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Posts Tagged ‘High/Low Art’

Before we leave last week’s reading too far behind, we have to listen to this:

This tricky piece comes out of the lavish tradition of artifice funded by the aristocracy of the duchy of Berry (modern-day southern France). Its composer is a man known to us only as Solage, and his rondeau Fumeaux fume represents the lengths to which a composer’s wry ingenuity could reach. To read the text aloud in the original language (which I assume is still Occitan down there; correction anyone?) is to get a sense of its artifice. The words fold back in on themselves, like the billowing smoke they represent. It is the type of playful prodding of language and meaning that reached such extremes during this period.

Fumeaux fume par fumee
fumeuse speculacion.

Qu’antre fummet so pensee:
Fumeaux fume par fumee.

quar fumer molt li agree
tant qu’il ait son entencion.
Fumeaux fume par fumee
fumeuse speculacion.

[A smoker smokes through smoke.
A smoky speculation.

Is, between puffs his thought:
A smoker smokes through smoke.

For smoking suits him very well
As long as he keeps his intention.
A smoker smokes through smoke.
A smoky speculation.]

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This kind of song ought not to be propagated among the vulgar, since they do not understand its subtlety nor do they delight in hearing it, but it should be performed for the learned and those who seek after the subtleties of the arts. — Grocheio, about the motet, c. 1300 (I, 226)

One major theme of the book so far has been the complex relationship between description and prescription as it relates to newly-developed notational styles and theories. Do theories and notations actively affect music composition, or are they the handmaiden to preexisting practices? Of course, they paradoxically do both. The relationship reminds me of that M.C. Escher drawing of two hands drawing themselves into existence (below).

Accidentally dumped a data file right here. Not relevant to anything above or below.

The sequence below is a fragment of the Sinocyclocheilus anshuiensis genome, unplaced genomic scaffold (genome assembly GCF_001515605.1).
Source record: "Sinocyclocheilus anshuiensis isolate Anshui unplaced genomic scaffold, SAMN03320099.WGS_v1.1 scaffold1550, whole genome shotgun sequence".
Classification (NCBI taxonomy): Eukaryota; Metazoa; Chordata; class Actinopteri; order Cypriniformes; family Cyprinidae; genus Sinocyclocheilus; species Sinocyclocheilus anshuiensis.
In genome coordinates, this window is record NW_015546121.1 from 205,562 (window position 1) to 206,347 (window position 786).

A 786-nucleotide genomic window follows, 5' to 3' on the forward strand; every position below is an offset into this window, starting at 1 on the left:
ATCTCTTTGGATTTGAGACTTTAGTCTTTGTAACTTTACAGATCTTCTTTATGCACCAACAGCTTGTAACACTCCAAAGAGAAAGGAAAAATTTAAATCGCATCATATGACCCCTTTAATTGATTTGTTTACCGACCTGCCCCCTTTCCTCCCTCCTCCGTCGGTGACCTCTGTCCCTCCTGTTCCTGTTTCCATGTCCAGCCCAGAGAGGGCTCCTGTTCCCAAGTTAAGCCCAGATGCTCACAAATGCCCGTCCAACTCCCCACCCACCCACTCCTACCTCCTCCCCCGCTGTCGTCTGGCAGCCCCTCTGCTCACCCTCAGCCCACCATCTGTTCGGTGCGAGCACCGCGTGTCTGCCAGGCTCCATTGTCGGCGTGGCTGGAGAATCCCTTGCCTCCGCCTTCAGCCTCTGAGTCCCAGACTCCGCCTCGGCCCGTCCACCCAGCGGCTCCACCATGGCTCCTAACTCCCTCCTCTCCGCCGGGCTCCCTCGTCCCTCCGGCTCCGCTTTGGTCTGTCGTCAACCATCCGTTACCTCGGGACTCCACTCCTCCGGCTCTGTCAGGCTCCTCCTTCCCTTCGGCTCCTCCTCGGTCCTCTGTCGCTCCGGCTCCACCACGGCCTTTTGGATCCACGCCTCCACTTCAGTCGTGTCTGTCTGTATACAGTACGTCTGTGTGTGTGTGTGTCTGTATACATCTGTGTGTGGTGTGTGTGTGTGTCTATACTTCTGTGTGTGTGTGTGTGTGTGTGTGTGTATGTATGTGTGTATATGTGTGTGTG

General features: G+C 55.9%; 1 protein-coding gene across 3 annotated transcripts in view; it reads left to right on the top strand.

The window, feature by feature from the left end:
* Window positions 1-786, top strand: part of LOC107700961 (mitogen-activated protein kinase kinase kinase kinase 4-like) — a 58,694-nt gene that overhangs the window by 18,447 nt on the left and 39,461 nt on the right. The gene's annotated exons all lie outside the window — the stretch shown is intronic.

P46L

With newly developed Franconian notation came a greater level of rhythmic complexity to notated music, and the motet was the first genre to fully capitalize on this potential. As Taruskin writes in reference to a motet from this era: “Such a piece was a triumph of literate contrivance, one whose craftsmanly intricacy depended utterly on the written medium.” (I, 228) Indeed, there is a playful quality to much of this music, as if composers were experimenting with novelties just because, for the first time, they could.

The hyper-literate nature of the early motets made the genre an ideal showcase for the elite, literati classes. However, the more technically complex and bound to written notation the motet became, the more out of reach it grew for those unschooled in music theory/notation, the people Grocheio endearingly labeled “the vulgar.” It’s quite the irony, therefore – as Taruskin points out – that many motet texts were pastoral love poems about shepherds and other ordinary folk. Motet singers sang earthy poetry about the exact types of people who “that kind of song ought not be propagated among.” We’re back to the questions raised initially by the trobar clus and trobar clar, the “closed” and “clear” song styles of the trouvéres. (And back to Mark’s first post on the question.) Should music be for all or for the few?